With the news that Belfast punk/metal stalwarts Comply or Die are issuing their first demo for public consumption, it’s an apt moment to revisit their debut LP. Released in 2009, it has been somewhat overshadowed by their subsequent releases and the absence of any of the songs from set lists (although ‘Unit’ has appeared sporadically) hint at dissatisfaction on the band’s part. If this is true, then it’s a shame, as this is an album that still holds up.
The hardcore stomp of ‘Red Fever’ begins with a layer of feedback, sirens and a door slamming. This works as an indication to the listener that all hell is going to break loose but also enriches the aura around the lyrical topics: terrorist paranoia and the threat of chemical war. Riff wise, it’s roots are in hardcore but also has similarities with the more arty end of hardcore (Naked Raygun). So while the song ATTACKS, it’s not as full on as, say, Doom. Which gives it more of a unique feel, and makes you notice the atmosphere behind the song.
Lyrically and vocally, the approach is short bursts of vocals/information screamed by bassist Ian Pearce to the listener. It’s an approach that Discharge used to perfection, but while they were using it to convey their message succinctly, Comply or Die’s approach is to depict the heavy air of the lyrics. By having small, concise blasts they successfully depict a narrator on the brink of collapse due to all that they perceive to be around them.
Another example of this approach is ‘Negative Two.’ This time, it’s the turn of guitarist Michael Smyth, as he sings “Hey! You! Spending too much time alone” four times. Here, the vocals act as a form of conscience, poking away at the listener who maybe just wants to headbang. Interestingly, Smyth describes the song as being “about spending a lot of time alone getting drunk and going stir crazy as a result.” Musically, this track is another example of the band’s differing approach to hardcore. Frantic riffage designed to encapsulate a life going out of control gives way to staccato chords (with “nothing” chanted four times as well) and then a beautiful, clean guitar line signifies the “moment of clarity.”
Post punk is a term abused and overused nowadays by indie bands who think playing “angular” chords and having a heavy bassline is enough, ignoring the crucial three: atmosphere, intentions and sounds. All three are present on ‘Negative Two’, so Comply or Die can legitimately claim to have elements of post punk in their sound. ‘Unit’ serves as the most traditional hardcore song on this LP, which is not a criticism. By doing this, it simply highlights the differing influences within the band (hardcore, metal, post punk) and it’s utterly thrilling to hear all three members pull these different strands together to come up with such a brilliant song.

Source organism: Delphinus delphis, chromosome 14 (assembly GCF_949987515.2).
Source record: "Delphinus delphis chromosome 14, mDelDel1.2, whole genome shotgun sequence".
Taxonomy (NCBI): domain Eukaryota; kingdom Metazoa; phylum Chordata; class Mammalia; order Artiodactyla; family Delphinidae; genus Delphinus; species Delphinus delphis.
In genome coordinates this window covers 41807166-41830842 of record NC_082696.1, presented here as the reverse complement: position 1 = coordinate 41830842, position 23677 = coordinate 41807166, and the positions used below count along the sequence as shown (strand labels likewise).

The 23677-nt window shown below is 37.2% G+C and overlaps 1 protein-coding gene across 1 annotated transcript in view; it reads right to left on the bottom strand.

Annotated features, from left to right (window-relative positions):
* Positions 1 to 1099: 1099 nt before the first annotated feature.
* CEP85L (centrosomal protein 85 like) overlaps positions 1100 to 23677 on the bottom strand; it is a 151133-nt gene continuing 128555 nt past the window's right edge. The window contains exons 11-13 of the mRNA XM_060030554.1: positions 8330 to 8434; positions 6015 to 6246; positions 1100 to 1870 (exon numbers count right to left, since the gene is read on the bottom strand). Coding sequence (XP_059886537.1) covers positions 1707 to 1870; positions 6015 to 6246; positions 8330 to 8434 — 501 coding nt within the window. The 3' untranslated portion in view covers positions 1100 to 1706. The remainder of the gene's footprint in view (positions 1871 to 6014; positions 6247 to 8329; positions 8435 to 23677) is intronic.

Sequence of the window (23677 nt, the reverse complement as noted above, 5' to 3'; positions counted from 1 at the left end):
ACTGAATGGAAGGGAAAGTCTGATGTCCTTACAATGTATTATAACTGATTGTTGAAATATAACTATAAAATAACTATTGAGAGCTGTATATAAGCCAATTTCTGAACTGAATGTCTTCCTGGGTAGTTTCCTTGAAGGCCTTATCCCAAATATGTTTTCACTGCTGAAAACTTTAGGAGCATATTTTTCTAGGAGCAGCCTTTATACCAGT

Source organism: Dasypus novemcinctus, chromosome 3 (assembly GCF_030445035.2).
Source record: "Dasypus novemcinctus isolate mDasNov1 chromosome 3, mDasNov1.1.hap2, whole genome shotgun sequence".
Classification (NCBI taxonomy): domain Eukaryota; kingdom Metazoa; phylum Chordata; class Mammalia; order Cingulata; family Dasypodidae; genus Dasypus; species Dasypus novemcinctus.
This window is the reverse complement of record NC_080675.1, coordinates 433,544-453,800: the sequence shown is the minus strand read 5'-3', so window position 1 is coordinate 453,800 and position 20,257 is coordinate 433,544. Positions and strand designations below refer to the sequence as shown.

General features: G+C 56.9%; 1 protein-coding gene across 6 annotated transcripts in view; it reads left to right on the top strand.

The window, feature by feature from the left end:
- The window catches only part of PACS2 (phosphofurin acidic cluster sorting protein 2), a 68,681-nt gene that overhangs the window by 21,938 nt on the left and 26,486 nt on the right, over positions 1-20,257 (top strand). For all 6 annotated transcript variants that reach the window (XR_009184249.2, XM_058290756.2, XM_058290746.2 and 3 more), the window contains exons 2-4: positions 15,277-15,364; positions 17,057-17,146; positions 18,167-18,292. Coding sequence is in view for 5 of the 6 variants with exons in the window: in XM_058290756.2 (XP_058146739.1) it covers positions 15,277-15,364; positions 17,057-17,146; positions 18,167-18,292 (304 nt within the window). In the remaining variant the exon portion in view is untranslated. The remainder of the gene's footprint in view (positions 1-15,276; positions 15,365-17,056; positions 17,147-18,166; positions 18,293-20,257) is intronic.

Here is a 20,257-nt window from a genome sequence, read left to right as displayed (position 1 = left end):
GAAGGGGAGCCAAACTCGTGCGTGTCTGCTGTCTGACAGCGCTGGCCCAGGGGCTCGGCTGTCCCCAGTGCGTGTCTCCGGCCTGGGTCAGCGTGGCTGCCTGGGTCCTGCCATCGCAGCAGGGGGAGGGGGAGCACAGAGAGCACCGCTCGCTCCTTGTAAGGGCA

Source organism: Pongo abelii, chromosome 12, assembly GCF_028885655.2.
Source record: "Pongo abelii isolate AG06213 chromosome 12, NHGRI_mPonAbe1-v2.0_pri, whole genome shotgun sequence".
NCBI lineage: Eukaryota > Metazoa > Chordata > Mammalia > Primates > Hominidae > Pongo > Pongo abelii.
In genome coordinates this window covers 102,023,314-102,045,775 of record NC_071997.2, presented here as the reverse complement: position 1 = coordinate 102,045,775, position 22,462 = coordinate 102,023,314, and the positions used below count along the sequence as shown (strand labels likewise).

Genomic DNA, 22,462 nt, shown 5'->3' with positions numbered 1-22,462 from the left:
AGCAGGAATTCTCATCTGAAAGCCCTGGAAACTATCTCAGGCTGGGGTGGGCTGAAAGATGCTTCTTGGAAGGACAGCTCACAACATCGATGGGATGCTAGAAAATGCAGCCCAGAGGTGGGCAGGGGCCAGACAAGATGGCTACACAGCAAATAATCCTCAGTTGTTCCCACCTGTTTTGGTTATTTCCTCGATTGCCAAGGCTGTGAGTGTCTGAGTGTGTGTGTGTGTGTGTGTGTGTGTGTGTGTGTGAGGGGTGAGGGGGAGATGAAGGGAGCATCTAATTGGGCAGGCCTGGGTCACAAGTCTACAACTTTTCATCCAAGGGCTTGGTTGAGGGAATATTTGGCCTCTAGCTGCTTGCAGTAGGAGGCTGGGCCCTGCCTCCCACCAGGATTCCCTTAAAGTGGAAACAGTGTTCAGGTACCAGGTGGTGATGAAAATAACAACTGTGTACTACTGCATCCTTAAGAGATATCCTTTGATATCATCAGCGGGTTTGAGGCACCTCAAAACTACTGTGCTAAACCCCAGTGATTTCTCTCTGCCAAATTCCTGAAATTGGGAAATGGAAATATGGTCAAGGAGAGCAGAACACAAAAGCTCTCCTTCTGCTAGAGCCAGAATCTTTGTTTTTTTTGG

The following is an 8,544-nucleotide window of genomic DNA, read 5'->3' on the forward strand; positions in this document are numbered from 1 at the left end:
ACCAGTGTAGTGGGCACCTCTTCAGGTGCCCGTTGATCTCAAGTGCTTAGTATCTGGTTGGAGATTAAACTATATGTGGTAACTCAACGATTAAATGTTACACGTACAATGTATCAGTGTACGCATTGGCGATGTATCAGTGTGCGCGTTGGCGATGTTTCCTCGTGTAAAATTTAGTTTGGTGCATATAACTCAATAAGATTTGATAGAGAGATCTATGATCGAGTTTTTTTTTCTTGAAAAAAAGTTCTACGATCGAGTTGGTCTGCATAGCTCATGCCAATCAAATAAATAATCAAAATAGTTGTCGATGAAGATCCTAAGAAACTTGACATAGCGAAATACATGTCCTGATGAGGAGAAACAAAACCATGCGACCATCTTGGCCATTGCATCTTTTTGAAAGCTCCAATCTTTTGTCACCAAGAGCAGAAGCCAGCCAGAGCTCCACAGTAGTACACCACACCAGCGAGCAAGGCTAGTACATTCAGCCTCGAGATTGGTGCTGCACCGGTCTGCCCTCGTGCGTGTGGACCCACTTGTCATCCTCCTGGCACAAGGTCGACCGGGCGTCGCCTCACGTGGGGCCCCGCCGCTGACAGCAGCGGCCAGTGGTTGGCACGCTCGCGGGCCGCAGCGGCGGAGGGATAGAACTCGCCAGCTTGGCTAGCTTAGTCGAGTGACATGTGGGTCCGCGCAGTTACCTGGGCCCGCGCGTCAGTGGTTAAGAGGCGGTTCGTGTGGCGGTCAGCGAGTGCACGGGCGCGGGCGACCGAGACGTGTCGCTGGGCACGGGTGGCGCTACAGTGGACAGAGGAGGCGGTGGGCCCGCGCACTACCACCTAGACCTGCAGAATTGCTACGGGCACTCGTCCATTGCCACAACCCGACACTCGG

Closer ‘Silence As The Enemy’ is a summary of all the musical and lyrical themes on display throughout this album: the clean guitar lines to indicate clarity, almost staccato like vocals and layers of riffs/noise to excite and disorientate. The middle section is stunning. With drummer Matt Crothers holding the whole thing together, it goes off into Skullflower territory, where the frequency of the layered noises are used as a Rorschach test for the listener. And, it matches the predictions made by the opening sounds on ‘Red Fever’: we warned you that this would be hell, now we’re going to punish you.
It’s not a perfect album: some of the vocals are a little too atypical (this writer still cringes when Smyth sings “Hold on tight” in a manner akin to a kids TV presenter on ‘Stop When the Blood Starts’), the drum sound isn’t as crushing as it should (often, it sounds like Crothers has coated his drums with cardboard) and the bass could be more prominent in the mix. However, four years on, this s/t LP still stands out as a confident and assured debut from a band determined to throw as many curveballs to the listener as possible. Their recent metamorphosis into a stoner/crossover act a la High on Fire shows that we must always expect the unexpected with Comply or Die and that a new album can’t come soon enough. But their first effort deserves to be considered when discussing the evolution of Irish punk/hardcore: The Outcasts, The Defects, Toxic Waste, F.U.A.L, Circle Again, The Dagda and Comply or Die.
Turn it up loud and feel the power.
► Artist – Comply Or Die
► Album – ‘Comply Or Die
► Year– 2009
► Standout – Unit